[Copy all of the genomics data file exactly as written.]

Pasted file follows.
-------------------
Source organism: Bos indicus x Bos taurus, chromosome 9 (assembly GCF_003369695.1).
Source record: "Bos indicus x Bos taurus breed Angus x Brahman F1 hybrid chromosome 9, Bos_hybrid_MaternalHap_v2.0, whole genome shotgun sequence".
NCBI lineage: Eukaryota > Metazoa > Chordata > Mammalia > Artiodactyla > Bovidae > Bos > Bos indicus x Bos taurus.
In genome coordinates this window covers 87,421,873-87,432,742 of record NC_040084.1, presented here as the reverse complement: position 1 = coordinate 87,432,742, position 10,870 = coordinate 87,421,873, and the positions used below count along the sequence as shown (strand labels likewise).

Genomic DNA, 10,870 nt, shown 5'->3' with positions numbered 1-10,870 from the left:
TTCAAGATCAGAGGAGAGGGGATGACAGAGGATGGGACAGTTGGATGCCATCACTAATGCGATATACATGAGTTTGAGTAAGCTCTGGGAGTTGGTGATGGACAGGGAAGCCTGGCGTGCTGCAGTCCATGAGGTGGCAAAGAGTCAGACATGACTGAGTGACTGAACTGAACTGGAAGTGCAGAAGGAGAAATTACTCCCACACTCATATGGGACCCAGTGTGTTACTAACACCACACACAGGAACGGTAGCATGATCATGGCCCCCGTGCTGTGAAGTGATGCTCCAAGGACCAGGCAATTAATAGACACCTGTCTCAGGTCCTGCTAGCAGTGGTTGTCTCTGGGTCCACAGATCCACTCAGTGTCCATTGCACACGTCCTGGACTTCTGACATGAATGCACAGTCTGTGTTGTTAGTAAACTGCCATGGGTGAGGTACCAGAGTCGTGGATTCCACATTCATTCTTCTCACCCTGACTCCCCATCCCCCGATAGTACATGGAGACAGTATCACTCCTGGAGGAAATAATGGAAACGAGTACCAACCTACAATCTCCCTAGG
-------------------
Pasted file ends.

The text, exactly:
Source organism: Bos indicus x Bos taurus, chromosome 9 (assembly GCF_003369695.1).
Source record: "Bos indicus x Bos taurus breed Angus x Brahman F1 hybrid chromosome 9, Bos_hybrid_MaternalHap_v2.0, whole genome shotgun sequence".
NCBI lineage: Eukaryota > Metazoa > Chordata > Mammalia > Artiodactyla > Bovidae > Bos > Bos indicus x Bos taurus.
In genome coordinates this window covers 87,421,873-87,432,742 of record NC_040084.1, presented here as the reverse complement: position 1 = coordinate 87,432,742, position 10,870 = coordinate 87,421,873, and the positions used below count along the sequence as shown (strand labels likewise).

Genomic DNA, 10,870 nt, shown 5'->3' with positions numbered 1-10,870 from the left:
TTCAAGATCAGAGGAGAGGGGATGACAGAGGATGGGACAGTTGGATGCCATCACTAATGCGATATACATGAGTTTGAGTAAGCTCTGGGAGTTGGTGATGGACAGGGAAGCCTGGCGTGCTGCAGTCCATGAGGTGGCAAAGAGTCAGACATGACTGAGTGACTGAACTGAACTGGAAGTGCAGAAGGAGAAATTACTCCCACACTCATATGGGACCCAGTGTGTTACTAACACCACACACAGGAACGGTAGCATGATCATGGCCCCCGTGCTGTGAAGTGATGCTCCAAGGACCAGGCAATTAATAGACACCTGTCTCAGGTCCTGCTAGCAGTGGTTGTCTCTGGGTCCACAGATCCACTCAGTGTCCATTGCACACGTCCTGGACTTCTGACATGAATGCACAGTCTGTGTTGTTAGTAAACTGCCATGGGTGAGGTACCAGAGTCGTGGATTCCACATTCATTCTTCTCACCCTGACTCCCCATCCCCCGATAGTACATGGAGACAGTATCACTCCTGGAGGAAATAATGGAAACGAGTACCAACCTACAATCTCCCTAGG